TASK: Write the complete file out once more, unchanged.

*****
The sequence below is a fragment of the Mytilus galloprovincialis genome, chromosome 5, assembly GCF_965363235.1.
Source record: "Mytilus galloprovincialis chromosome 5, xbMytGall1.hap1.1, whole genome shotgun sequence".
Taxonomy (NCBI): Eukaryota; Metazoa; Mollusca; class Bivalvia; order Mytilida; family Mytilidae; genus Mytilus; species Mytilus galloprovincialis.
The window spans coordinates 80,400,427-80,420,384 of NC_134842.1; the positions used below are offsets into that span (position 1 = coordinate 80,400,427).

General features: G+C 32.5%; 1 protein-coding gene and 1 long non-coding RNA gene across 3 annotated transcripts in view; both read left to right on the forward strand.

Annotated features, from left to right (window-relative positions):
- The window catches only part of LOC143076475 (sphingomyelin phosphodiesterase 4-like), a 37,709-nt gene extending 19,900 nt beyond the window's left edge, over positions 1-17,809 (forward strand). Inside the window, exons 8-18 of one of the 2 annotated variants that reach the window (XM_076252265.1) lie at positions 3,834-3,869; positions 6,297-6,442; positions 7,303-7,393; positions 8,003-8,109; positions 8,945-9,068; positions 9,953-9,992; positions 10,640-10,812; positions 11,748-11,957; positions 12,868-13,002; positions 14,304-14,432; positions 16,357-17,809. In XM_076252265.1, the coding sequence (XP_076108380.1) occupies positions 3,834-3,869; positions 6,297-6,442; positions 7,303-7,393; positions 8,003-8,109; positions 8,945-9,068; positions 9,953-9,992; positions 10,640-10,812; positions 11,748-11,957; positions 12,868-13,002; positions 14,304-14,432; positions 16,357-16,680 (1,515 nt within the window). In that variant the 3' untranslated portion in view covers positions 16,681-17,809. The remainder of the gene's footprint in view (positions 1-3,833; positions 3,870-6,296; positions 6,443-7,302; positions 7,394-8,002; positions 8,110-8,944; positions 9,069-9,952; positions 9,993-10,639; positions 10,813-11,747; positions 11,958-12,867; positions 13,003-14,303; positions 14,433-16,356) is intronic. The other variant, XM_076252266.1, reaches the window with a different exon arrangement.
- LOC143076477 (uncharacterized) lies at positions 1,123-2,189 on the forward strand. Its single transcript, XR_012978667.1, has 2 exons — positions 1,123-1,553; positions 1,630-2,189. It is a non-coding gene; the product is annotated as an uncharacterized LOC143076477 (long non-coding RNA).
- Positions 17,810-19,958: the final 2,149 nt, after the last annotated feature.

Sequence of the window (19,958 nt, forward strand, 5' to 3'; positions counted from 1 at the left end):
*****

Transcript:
The sequence below is a fragment of the Mytilus galloprovincialis genome, chromosome 5, assembly GCF_965363235.1.
Source record: "Mytilus galloprovincialis chromosome 5, xbMytGall1.hap1.1, whole genome shotgun sequence".
Taxonomy (NCBI): Eukaryota; Metazoa; Mollusca; class Bivalvia; order Mytilida; family Mytilidae; genus Mytilus; species Mytilus galloprovincialis.
The window spans coordinates 80,400,427-80,420,384 of NC_134842.1; the positions used below are offsets into that span (position 1 = coordinate 80,400,427).

General features: G+C 32.5%; 1 protein-coding gene and 1 long non-coding RNA gene across 3 annotated transcripts in view; both read left to right on the forward strand.

Annotated features, from left to right (window-relative positions):
- The window catches only part of LOC143076475 (sphingomyelin phosphodiesterase 4-like), a 37,709-nt gene extending 19,900 nt beyond the window's left edge, over positions 1-17,809 (forward strand). Inside the window, exons 8-18 of one of the 2 annotated variants that reach the window (XM_076252265.1) lie at positions 3,834-3,869; positions 6,297-6,442; positions 7,303-7,393; positions 8,003-8,109; positions 8,945-9,068; positions 9,953-9,992; positions 10,640-10,812; positions 11,748-11,957; positions 12,868-13,002; positions 14,304-14,432; positions 16,357-17,809. In XM_076252265.1, the coding sequence (XP_076108380.1) occupies positions 3,834-3,869; positions 6,297-6,442; positions 7,303-7,393; positions 8,003-8,109; positions 8,945-9,068; positions 9,953-9,992; positions 10,640-10,812; positions 11,748-11,957; positions 12,868-13,002; positions 14,304-14,432; positions 16,357-16,680 (1,515 nt within the window). In that variant the 3' untranslated portion in view covers positions 16,681-17,809. The remainder of the gene's footprint in view (positions 1-3,833; positions 3,870-6,296; positions 6,443-7,302; positions 7,394-8,002; positions 8,110-8,944; positions 9,069-9,952; positions 9,993-10,639; positions 10,813-11,747; positions 11,958-12,867; positions 13,003-14,303; positions 14,433-16,356) is intronic. The other variant, XM_076252266.1, reaches the window with a different exon arrangement.
- LOC143076477 (uncharacterized) lies at positions 1,123-2,189 on the forward strand. Its single transcript, XR_012978667.1, has 2 exons — positions 1,123-1,553; positions 1,630-2,189. It is a non-coding gene; the product is annotated as an uncharacterized LOC143076477 (long non-coding RNA).
- Positions 17,810-19,958: the final 2,149 nt, after the last annotated feature.

Sequence of the window (19,958 nt, forward strand, 5' to 3'; positions counted from 1 at the left end):